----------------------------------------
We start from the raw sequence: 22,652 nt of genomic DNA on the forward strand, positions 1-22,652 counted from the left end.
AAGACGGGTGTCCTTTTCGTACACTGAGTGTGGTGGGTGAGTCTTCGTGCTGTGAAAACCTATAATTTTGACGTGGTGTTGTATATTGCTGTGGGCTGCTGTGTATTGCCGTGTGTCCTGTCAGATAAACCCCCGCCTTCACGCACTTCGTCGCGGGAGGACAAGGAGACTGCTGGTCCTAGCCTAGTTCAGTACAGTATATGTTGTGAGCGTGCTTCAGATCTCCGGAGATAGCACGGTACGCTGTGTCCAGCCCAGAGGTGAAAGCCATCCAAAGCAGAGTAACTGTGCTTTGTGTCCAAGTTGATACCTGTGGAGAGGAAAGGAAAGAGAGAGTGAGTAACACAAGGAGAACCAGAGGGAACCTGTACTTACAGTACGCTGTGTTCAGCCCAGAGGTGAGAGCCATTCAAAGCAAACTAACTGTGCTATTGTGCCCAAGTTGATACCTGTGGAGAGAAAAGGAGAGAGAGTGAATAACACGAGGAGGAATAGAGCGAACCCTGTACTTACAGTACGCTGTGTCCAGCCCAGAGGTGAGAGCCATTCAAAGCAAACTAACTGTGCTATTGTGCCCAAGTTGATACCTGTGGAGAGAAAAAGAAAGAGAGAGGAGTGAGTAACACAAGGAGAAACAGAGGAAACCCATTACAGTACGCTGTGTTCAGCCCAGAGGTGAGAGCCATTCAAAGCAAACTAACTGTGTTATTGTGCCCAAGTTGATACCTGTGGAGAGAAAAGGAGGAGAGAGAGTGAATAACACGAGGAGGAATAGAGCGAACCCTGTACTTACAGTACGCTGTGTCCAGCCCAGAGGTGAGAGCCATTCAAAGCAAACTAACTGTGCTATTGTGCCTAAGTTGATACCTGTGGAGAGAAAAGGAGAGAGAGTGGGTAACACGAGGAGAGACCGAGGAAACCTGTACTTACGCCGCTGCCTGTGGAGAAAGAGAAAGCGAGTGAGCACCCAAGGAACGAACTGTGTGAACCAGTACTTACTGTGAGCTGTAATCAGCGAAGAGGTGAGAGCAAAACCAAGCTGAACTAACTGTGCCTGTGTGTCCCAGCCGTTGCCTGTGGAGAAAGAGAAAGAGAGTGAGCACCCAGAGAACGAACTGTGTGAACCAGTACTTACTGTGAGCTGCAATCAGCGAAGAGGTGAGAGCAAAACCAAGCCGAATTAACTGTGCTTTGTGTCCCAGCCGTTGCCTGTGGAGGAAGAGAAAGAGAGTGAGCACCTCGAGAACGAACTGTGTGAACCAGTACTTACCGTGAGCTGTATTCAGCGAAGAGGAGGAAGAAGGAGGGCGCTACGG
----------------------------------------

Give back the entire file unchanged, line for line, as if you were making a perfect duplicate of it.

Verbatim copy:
We start from the raw sequence: 22,652 nt of genomic DNA on the forward strand, positions 1-22,652 counted from the left end.
AAGACGGGTGTCCTTTTCGTACACTGAGTGTGGTGGGTGAGTCTTCGTGCTGTGAAAACCTATAATTTTGACGTGGTGTTGTATATTGCTGTGGGCTGCTGTGTATTGCCGTGTGTCCTGTCAGATAAACCCCCGCCTTCACGCACTTCGTCGCGGGAGGACAAGGAGACTGCTGGTCCTAGCCTAGTTCAGTACAGTATATGTTGTGAGCGTGCTTCAGATCTCCGGAGATAGCACGGTACGCTGTGTCCAGCCCAGAGGTGAAAGCCATCCAAAGCAGAGTAACTGTGCTTTGTGTCCAAGTTGATACCTGTGGAGAGGAAAGGAAAGAGAGAGTGAGTAACACAAGGAGAACCAGAGGGAACCTGTACTTACAGTACGCTGTGTTCAGCCCAGAGGTGAGAGCCATTCAAAGCAAACTAACTGTGCTATTGTGCCCAAGTTGATACCTGTGGAGAGAAAAGGAGAGAGAGTGAATAACACGAGGAGGAATAGAGCGAACCCTGTACTTACAGTACGCTGTGTCCAGCCCAGAGGTGAGAGCCATTCAAAGCAAACTAACTGTGCTATTGTGCCCAAGTTGATACCTGTGGAGAGAAAAAGAAAGAGAGAGGAGTGAGTAACACAAGGAGAAACAGAGGAAACCCATTACAGTACGCTGTGTTCAGCCCAGAGGTGAGAGCCATTCAAAGCAAACTAACTGTGTTATTGTGCCCAAGTTGATACCTGTGGAGAGAAAAGGAGGAGAGAGAGTGAATAACACGAGGAGGAATAGAGCGAACCCTGTACTTACAGTACGCTGTGTCCAGCCCAGAGGTGAGAGCCATTCAAAGCAAACTAACTGTGCTATTGTGCCTAAGTTGATACCTGTGGAGAGAAAAGGAGAGAGAGTGGGTAACACGAGGAGAGACCGAGGAAACCTGTACTTACGCCGCTGCCTGTGGAGAAAGAGAAAGCGAGTGAGCACCCAAGGAACGAACTGTGTGAACCAGTACTTACTGTGAGCTGTAATCAGCGAAGAGGTGAGAGCAAAACCAAGCTGAACTAACTGTGCCTGTGTGTCCCAGCCGTTGCCTGTGGAGAAAGAGAAAGAGAGTGAGCACCCAGAGAACGAACTGTGTGAACCAGTACTTACTGTGAGCTGCAATCAGCGAAGAGGTGAGAGCAAAACCAAGCCGAATTAACTGTGCTTTGTGTCCCAGCCGTTGCCTGTGGAGGAAGAGAAAGAGAGTGAGCACCTCGAGAACGAACTGTGTGAACCAGTACTTACCGTGAGCTGTATTCAGCGAAGAGGAGGAAGAAGGAGGGCGCTACGG